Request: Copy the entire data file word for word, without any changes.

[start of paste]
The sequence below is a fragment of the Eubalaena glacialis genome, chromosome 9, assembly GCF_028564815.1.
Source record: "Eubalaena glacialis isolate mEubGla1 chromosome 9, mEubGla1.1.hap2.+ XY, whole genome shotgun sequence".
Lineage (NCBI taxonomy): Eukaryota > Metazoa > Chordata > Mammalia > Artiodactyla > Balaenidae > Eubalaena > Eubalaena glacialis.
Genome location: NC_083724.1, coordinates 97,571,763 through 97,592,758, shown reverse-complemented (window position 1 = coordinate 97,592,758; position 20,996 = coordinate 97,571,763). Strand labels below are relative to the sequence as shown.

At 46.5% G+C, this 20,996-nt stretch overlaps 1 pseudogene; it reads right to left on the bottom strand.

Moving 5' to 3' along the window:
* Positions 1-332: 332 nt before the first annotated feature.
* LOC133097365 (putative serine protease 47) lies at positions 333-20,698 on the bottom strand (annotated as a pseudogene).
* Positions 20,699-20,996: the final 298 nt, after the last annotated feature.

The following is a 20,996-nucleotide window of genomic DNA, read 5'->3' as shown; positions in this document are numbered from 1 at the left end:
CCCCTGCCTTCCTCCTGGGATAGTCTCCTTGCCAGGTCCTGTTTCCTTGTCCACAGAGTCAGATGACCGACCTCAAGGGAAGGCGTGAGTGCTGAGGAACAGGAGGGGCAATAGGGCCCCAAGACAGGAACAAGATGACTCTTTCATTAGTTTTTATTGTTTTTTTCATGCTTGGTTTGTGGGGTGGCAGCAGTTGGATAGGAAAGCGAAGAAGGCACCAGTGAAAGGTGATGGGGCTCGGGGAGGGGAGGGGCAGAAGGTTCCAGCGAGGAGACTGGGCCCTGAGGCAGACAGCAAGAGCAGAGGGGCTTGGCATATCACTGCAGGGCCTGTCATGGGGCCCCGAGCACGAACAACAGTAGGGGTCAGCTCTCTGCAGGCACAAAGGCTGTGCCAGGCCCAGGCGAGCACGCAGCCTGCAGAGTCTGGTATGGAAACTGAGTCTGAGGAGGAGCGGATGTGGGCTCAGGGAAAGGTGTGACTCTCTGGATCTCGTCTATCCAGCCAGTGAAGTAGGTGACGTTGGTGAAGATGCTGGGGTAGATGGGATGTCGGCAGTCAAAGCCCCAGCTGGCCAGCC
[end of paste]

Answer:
The sequence below is a fragment of the Eubalaena glacialis genome, chromosome 9, assembly GCF_028564815.1.
Source record: "Eubalaena glacialis isolate mEubGla1 chromosome 9, mEubGla1.1.hap2.+ XY, whole genome shotgun sequence".
Lineage (NCBI taxonomy): Eukaryota > Metazoa > Chordata > Mammalia > Artiodactyla > Balaenidae > Eubalaena > Eubalaena glacialis.
Genome location: NC_083724.1, coordinates 97,571,763 through 97,592,758, shown reverse-complemented (window position 1 = coordinate 97,592,758; position 20,996 = coordinate 97,571,763). Strand labels below are relative to the sequence as shown.

At 46.5% G+C, this 20,996-nt stretch overlaps 1 pseudogene; it reads right to left on the bottom strand.

Moving 5' to 3' along the window:
* Positions 1-332: 332 nt before the first annotated feature.
* LOC133097365 (putative serine protease 47) lies at positions 333-20,698 on the bottom strand (annotated as a pseudogene).
* Positions 20,699-20,996: the final 298 nt, after the last annotated feature.

The following is a 20,996-nucleotide window of genomic DNA, read 5'->3' as shown; positions in this document are numbered from 1 at the left end:
CCCCTGCCTTCCTCCTGGGATAGTCTCCTTGCCAGGTCCTGTTTCCTTGTCCACAGAGTCAGATGACCGACCTCAAGGGAAGGCGTGAGTGCTGAGGAACAGGAGGGGCAATAGGGCCCCAAGACAGGAACAAGATGACTCTTTCATTAGTTTTTATTGTTTTTTTCATGCTTGGTTTGTGGGGTGGCAGCAGTTGGATAGGAAAGCGAAGAAGGCACCAGTGAAAGGTGATGGGGCTCGGGGAGGGGAGGGGCAGAAGGTTCCAGCGAGGAGACTGGGCCCTGAGGCAGACAGCAAGAGCAGAGGGGCTTGGCATATCACTGCAGGGCCTGTCATGGGGCCCCGAGCACGAACAACAGTAGGGGTCAGCTCTCTGCAGGCACAAAGGCTGTGCCAGGCCCAGGCGAGCACGCAGCCTGCAGAGTCTGGTATGGAAACTGAGTCTGAGGAGGAGCGGATGTGGGCTCAGGGAAAGGTGTGACTCTCTGGATCTCGTCTATCCAGCCAGTGAAGTAGGTGACGTTGGTGAAGATGCTGGGGTAGATGGGATGTCGGCAGTCAAAGCCCCAGCTGGCCAGCC